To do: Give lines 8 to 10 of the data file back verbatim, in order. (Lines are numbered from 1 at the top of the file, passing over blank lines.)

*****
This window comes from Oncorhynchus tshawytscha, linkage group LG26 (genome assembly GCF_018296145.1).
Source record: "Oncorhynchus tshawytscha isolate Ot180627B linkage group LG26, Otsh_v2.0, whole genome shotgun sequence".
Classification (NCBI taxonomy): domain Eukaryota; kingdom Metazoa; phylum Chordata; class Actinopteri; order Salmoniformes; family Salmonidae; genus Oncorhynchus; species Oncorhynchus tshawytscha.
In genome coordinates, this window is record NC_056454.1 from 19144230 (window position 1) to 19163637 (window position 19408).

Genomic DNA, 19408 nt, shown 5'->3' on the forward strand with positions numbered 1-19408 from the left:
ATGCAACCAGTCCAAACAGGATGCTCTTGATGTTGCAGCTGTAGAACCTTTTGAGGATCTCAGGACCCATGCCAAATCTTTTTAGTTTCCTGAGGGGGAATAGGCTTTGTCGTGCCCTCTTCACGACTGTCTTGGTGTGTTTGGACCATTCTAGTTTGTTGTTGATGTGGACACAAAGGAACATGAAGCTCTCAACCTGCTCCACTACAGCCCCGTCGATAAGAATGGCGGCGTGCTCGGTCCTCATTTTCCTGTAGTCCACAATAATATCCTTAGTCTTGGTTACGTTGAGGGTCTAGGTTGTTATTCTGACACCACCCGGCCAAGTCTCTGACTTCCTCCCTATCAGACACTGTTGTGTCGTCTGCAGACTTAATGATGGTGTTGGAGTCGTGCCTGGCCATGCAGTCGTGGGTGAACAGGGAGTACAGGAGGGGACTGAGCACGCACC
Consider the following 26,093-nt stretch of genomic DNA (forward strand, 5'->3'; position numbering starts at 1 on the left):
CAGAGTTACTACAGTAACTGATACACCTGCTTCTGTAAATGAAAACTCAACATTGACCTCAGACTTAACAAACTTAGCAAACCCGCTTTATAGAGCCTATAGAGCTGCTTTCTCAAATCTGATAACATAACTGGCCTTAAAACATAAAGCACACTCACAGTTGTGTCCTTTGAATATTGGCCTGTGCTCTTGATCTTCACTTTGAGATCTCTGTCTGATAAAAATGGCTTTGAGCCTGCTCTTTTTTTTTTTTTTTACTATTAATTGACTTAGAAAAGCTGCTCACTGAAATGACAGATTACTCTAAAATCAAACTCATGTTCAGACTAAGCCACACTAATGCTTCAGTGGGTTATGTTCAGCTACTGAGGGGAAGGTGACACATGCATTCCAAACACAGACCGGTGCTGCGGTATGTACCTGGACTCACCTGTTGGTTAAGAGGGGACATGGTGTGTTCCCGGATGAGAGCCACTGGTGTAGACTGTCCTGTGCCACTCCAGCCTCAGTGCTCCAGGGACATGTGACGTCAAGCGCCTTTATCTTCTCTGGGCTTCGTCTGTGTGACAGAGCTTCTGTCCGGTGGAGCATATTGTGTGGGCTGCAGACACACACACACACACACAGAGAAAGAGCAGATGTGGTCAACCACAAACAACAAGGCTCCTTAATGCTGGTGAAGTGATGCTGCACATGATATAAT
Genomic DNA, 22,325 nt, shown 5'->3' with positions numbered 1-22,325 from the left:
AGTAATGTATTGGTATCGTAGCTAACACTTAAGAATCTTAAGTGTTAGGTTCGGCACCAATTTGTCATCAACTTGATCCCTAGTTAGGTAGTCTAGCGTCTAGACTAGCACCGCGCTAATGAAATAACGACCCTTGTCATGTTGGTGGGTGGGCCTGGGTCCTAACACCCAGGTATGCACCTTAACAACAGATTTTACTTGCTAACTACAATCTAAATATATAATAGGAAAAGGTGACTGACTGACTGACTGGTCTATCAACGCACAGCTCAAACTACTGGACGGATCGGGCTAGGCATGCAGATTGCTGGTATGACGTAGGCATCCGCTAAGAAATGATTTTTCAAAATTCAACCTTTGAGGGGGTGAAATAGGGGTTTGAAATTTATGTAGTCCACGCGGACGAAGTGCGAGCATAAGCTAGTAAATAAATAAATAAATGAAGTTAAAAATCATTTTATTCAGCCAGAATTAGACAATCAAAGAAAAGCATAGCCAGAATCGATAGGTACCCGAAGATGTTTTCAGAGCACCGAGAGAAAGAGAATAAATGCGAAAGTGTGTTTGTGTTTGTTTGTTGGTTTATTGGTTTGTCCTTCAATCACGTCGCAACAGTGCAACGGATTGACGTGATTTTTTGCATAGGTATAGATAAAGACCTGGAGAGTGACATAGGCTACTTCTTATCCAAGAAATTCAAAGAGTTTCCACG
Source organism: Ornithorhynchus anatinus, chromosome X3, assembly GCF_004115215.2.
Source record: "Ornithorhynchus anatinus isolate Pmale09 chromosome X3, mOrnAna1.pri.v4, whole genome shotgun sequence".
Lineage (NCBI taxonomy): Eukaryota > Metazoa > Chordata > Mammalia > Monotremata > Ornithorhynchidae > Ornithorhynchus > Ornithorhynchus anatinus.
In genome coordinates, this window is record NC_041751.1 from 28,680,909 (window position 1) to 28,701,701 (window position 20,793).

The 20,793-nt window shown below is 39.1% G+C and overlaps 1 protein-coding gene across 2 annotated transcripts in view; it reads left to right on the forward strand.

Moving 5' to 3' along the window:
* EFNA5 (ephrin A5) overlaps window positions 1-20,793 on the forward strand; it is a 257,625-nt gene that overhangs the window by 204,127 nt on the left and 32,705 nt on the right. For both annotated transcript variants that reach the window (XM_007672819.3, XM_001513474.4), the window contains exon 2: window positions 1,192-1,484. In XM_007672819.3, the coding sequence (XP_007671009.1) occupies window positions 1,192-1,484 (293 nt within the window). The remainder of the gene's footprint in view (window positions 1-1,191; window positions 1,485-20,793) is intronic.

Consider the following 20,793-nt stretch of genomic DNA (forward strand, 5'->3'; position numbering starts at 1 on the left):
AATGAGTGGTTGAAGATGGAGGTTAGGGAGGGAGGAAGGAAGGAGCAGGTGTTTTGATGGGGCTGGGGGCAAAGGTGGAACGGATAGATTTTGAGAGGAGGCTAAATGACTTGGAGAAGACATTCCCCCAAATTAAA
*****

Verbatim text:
CAGAGTTACTACAGTAACTGATACACCTGCTTCTGTAAATGAAAACTCAACATTGACCTCAGACTTAACAAACTTAGCAAACCCGCTTTATAGAGCCTATAGAGCTGCTTTCTCAAATCTGATAACATAACTGGCCTTAAAACATAAAGCACACTCACAGTTGTGTCCTTTGAATATTGGCCTGTGCTCTTGATCTTCACTTTGAGATCTCTGTCTGATAAAAATGGCTTTGAGCCTGCTCTTTTTTTTTTTTTTTACTATTAATTGACTTAGAAAAGCTGCTCACTGAAATGACAGATTACTCTAAAATCAAACTCATGTTCAGACTAAGCCACACTAATGCTTCAGTGGGTTATGTTCAGCTACTGAGGGGAAGGTGACACATGCATTCCAAACACAGACCGGTGCTGCGGTATGTACCTGGACTCACCTGTTGGTTAAGAGGGGACATGGTGTGTTCCCGGATGAGAGCCACTGGTGTAGACTGTCCTGTGCCACTCCAGCCTCAGTGCTCCAGGGACATGTGACGTCAAGCGCCTTTATCTTCTCTGGGCTTCGTCTGTGTGACAGAGCTTCTGTCCGGTGGAGCATATTGTGTGGGCTGCAGACACACACACACACACACAGAGAAAGAGCAGATGTGGTCAACCACAAACAACAAGGCTCCTTAATGCTGGTGAAGTGATGCTGCACATGATATAAT
Genomic DNA, 22,325 nt, shown 5'->3' with positions numbered 1-22,325 from the left:
AGTAATGTATTGGTATCGTAGCTAACACTTAAGAATCTTAAGTGTTAGGTTCGGCACCAATTTGTCATCAACTTGATCCCTAGTTAGGTAGTCTAGCGTCTAGACTAGCACCGCGCTAATGAAATAACGACCCTTGTCATGTTGGTGGGTGGGCCTGGGTCCTAACACCCAGGTATGCACCTTAACAACAGATTTTACTTGCTAACTACAATCTAAATATATAATAGGAAAAGGTGACTGACTGACTGACTGGTCTATCAACGCACAGCTCAAACTACTGGACGGATCGGGCTAGGCATGCAGATTGCTGGTATGACGTAGGCATCCGCTAAGAAATGATTTTTCAAAATTCAACCTTTGAGGGGGTGAAATAGGGGTTTGAAATTTATGTAGTCCACGCGGACGAAGTGCGAGCATAAGCTAGTAAATAAATAAATAAATGAAGTTAAAAATCATTTTATTCAGCCAGAATTAGACAATCAAAGAAAAGCATAGCCAGAATCGATAGGTACCCGAAGATGTTTTCAGAGCACCGAGAGAAAGAGAATAAATGCGAAAGTGTGTTTGTGTTTGTTTGTTGGTTTATTGGTTTGTCCTTCAATCACGTCGCAACAGTGCAACGGATTGACGTGATTTTTTGCATAGGTATAGATAAAGACCTGGAGAGTGACATAGGCTACTTCTTATCCAAGAAATTCAAAGAGTTTCCACG